DOJ Hires Expert to Step-Up Corporate Compliance Measures

DOJ Hires Expert to Step-Up Corporate Compliance Measures

| Nov 11, 2015 | International Business, Regulatory Compliance |

Corporate Regulatory Compliance

After years of trying to prevent fraud and corruption in corporations at home and abroad, the U.S. Department of Justice (DOJ) has hired a corporate compliance expert. Several reports have stated that this expert is Hui Chen, the former head of compliance for Standard Chartered Bank and ex-assistant general counsel at Pfizer Inc. The DOJ believes that an expert in this field will allow the DOJ to determine more effectively if corporations should be criminally charged for failing to prevent wrong doing. This expert will also determine if all possible measures and programs were implemented under the Foreign Corrupt Practices Act (FCPA), yet the crime occurred anyway.

This is important because the DOJ has recently revised its guide on the FCPA and wrote this revised guide in conjunction with the SEC. The DOJ also received input from the Department of Commerce and the State Department. The guide covers a wide range of topics including bribes and accounting, proper gifts and improper gifts, travel and entertainment expenses. It sets forth all statutory requirements for businesses along with the enforcement of the law. It also lays out the requirements and practices that companies must begin implementing in order to stay compliant. While not all organizations will be able to afford the latest software programs to help prevent fraud and other crimes, there are other ways to implement programs and still remain compliant. If an organization is investigated for wrong doing and can show that they have programs in place to prevent wrongdoing, they may be able to avoid criminal prosecution.

Several other countries have begun implementing their own guide to help prevent company wrongdoing. One example is Brazil which revised its Clean Company Act in March 2015. The purpose for the revision was to give companies who implement programs to prevent corruption more leniency and greater benefits than companies that do not. The United Kingdom also executed a new law governing corruption. The UK Bribery Act was enacted to help prevent bribery by making companies criminally liable for these actions while providing companies who have fulfilled the requirements to prevent bribery an affirmative defense.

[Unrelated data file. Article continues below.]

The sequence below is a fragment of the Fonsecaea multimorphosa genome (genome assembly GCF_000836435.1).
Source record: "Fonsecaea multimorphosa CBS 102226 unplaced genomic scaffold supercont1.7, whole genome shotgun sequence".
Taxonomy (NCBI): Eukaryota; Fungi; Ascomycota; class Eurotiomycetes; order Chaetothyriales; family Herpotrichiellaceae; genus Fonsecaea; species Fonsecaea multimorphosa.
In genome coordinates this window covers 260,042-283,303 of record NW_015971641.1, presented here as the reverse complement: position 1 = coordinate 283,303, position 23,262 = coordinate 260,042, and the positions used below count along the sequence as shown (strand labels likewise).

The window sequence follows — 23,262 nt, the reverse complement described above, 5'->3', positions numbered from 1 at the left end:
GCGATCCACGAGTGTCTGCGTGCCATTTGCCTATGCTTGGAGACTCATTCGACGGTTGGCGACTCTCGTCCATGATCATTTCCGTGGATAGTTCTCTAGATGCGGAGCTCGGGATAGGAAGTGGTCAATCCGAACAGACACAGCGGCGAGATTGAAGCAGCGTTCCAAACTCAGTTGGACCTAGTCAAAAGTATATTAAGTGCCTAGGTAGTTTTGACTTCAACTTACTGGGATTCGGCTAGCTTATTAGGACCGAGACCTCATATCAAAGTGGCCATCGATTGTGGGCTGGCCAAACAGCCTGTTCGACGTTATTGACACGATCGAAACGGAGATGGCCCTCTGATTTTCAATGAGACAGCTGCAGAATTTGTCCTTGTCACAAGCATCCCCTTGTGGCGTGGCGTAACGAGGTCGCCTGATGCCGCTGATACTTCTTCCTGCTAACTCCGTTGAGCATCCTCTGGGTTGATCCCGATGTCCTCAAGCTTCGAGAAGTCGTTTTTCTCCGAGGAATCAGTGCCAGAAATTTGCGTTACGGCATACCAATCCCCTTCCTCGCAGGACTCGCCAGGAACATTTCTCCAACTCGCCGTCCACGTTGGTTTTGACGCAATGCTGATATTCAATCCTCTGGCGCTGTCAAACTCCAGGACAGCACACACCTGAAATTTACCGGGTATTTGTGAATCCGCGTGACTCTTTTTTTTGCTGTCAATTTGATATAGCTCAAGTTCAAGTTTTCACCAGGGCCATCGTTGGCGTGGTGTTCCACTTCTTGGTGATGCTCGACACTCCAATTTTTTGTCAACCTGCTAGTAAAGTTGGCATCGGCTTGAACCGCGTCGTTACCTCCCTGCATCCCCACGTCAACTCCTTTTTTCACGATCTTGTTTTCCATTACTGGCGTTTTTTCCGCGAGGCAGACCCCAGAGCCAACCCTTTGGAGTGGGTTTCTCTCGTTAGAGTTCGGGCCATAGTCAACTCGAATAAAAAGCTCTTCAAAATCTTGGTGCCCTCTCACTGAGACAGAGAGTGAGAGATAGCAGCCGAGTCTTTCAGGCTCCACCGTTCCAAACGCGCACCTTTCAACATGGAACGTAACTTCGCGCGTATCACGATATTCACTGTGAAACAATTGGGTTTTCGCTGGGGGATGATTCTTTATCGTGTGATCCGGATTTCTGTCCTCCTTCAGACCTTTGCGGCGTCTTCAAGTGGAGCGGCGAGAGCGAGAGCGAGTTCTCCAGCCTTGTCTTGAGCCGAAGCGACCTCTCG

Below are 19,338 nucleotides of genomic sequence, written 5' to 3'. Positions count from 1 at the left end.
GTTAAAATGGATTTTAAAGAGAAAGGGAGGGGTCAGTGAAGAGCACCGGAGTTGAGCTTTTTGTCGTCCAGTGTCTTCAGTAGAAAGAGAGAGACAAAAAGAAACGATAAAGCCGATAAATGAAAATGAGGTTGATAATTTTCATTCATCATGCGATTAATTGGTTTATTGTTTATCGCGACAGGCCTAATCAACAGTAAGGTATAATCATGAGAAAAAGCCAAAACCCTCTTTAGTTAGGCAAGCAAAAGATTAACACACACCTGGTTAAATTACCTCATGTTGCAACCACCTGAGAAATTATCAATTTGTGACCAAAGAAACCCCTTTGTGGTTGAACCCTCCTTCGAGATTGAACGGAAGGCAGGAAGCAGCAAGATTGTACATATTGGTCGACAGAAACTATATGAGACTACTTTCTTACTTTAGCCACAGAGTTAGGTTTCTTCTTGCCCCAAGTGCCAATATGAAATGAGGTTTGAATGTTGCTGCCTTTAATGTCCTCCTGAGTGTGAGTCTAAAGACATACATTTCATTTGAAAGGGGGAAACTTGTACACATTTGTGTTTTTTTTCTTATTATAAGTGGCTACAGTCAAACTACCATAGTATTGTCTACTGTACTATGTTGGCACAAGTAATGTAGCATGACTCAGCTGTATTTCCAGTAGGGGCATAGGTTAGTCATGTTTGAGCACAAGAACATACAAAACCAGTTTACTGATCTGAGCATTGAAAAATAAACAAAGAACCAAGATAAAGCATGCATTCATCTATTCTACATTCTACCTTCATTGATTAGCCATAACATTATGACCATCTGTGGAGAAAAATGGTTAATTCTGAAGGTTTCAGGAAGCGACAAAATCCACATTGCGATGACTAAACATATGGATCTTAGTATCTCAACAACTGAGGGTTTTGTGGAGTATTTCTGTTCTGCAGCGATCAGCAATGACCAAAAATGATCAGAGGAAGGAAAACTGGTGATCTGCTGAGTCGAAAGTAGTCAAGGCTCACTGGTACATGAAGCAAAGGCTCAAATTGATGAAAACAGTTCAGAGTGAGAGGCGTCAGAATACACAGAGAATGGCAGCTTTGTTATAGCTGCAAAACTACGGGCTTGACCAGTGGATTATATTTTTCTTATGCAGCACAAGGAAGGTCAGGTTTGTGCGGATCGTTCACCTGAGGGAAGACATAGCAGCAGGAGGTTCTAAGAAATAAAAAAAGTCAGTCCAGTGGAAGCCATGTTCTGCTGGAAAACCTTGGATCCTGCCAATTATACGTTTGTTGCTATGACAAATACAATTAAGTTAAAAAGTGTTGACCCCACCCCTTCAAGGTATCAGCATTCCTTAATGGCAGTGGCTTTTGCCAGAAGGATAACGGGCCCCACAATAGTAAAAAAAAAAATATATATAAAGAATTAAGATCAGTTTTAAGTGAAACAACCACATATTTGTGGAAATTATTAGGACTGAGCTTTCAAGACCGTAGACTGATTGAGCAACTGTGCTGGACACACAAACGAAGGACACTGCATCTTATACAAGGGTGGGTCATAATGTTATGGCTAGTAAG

In November 2015, the Department of Justice Fraud division retained Hei Chen to become the first full time compliance expert. She has many years of compliance experience with many major corporations such as Microsoft and Pfizer Inc. Her compliance experienced includes the technology, banking and pharmaceutical industries. She is a skilled at compliance investigations and has conducted investigations in several countries including Asia, Europe, Latin America and the Middle East.

Ms. Chen will to be charged with determining if the compliance programs set up by companies are effective or just an attempt to pacify the DOJ. She will look at companies that are under investigation to help determine if their programs are adequately working as intended or not. Further, Ms. Chen will work with the Fraud Section to identify remedial measures for any company under investigation. The goal of compliance counsel is not to inflict unreasonable, burdensome, or unnecessary requirements on companies. Rather, the goal is to attain appropriate compliance for the organization. These programs will help determine whether a company will be criminally charged or if the organization is able to resolve the criminal matter.

If you are unsure as to whether your organization is compliant with the law, a qualified international business attorney will be able to assist you to analyze the specific facts of your situation and provide legal counsel.

References:

1. http://www.justice.gov/criminal-fraud/fcpa-guidance

2. http://www.planalto.gov.br/CCIVIL_03/_Ato2015-2018/2015/Decreto/D8420.htm.

3. http://www.natlawreview.com/article/doj-fraud-section-retains-hui-chen-compliance-counsel-expert

4. http://www.justice.gov/criminal-fraud/fcpa-guidance